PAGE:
Whether it was in the best interest of Terri Schiavo to be given a quick death or to continue her “living death” is not the main issue. The main issue is, which family member had the right to make the decision of life and death for Terri Schiavo? King Solomon’s wise judgment set a precedent and shows that the people who loved and cared for Terri Schiavo were her parents and siblings, who wished to keep her alive. They will grieve for her a long time. Like the woman in the biblical story who preferred the child cut in half, the legal “husband” in this case did not have any emotional attachment to his "wife" lying in a vegetative state for 15 years.

Blood is thicker than a legal certificate. King Solomon would have ruled in favour of the parents.

  1. Pages:
  2. Page 1
  3. All

Article edited by Leah Wedmore.
If you'd like to be a volunteer editor too, click here.

Discuss in our Forums

See what other readers are saying about this article!

Click here to read & post comments.

15 posts so far.

Share this:
reddit this reddit thisbookmark with Del.icio.usdigg thisseed newsvineSeed NewsvineStumbleUpon StumbleUponsubmit to propellerkwoff it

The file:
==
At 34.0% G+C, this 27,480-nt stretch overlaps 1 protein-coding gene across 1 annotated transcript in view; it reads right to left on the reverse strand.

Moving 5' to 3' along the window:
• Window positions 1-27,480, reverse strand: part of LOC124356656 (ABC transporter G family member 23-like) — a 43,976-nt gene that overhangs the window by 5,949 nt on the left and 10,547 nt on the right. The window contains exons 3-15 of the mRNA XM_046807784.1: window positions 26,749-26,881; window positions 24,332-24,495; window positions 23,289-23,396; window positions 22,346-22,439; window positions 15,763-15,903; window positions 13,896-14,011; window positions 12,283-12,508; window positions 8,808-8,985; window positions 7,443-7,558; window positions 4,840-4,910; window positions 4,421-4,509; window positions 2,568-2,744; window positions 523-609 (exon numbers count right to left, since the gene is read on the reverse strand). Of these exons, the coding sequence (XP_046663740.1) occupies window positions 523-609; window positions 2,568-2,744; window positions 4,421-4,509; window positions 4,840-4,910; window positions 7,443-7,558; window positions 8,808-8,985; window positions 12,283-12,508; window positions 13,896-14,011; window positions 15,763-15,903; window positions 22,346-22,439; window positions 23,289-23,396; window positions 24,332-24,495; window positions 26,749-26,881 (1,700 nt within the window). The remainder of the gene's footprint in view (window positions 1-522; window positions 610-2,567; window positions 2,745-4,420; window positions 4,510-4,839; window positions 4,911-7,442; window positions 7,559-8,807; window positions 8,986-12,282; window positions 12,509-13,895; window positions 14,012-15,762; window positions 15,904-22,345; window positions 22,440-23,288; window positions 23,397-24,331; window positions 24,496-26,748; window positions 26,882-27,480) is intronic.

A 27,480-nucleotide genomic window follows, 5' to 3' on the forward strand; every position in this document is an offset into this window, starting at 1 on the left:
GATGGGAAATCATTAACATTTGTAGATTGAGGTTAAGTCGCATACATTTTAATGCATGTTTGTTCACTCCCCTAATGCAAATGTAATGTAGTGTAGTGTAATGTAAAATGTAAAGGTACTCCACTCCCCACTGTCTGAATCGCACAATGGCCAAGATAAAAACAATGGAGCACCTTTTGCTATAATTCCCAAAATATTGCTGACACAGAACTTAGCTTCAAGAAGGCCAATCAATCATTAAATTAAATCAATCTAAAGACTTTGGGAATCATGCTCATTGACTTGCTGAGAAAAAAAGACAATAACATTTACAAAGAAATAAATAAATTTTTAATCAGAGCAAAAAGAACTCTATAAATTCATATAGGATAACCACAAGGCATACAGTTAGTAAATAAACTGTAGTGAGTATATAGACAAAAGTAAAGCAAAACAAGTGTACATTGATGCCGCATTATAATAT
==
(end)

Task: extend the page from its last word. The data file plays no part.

About the Author

Raju G C Thomas is the Allis Chalmers distinguished professor of International Affairs at Marquette University, Milwaukee, Wisconsin. His most recent book is as contributing editor of Yugoslavia Unraveled : Sovereignty, Self-Determination, Intervention, Lexington Books, 2004

Other articles by this Author

All articles by George Thomas

Creative Commons LicenseThis work is licensed under a Creative Commons License.

Photo of George Thomas
Article Tools
Comment 15 comments
Print Printable version
Subscribe Subscribe
Email Email a friend

About Us Search Discuss Feedback Legals Privacy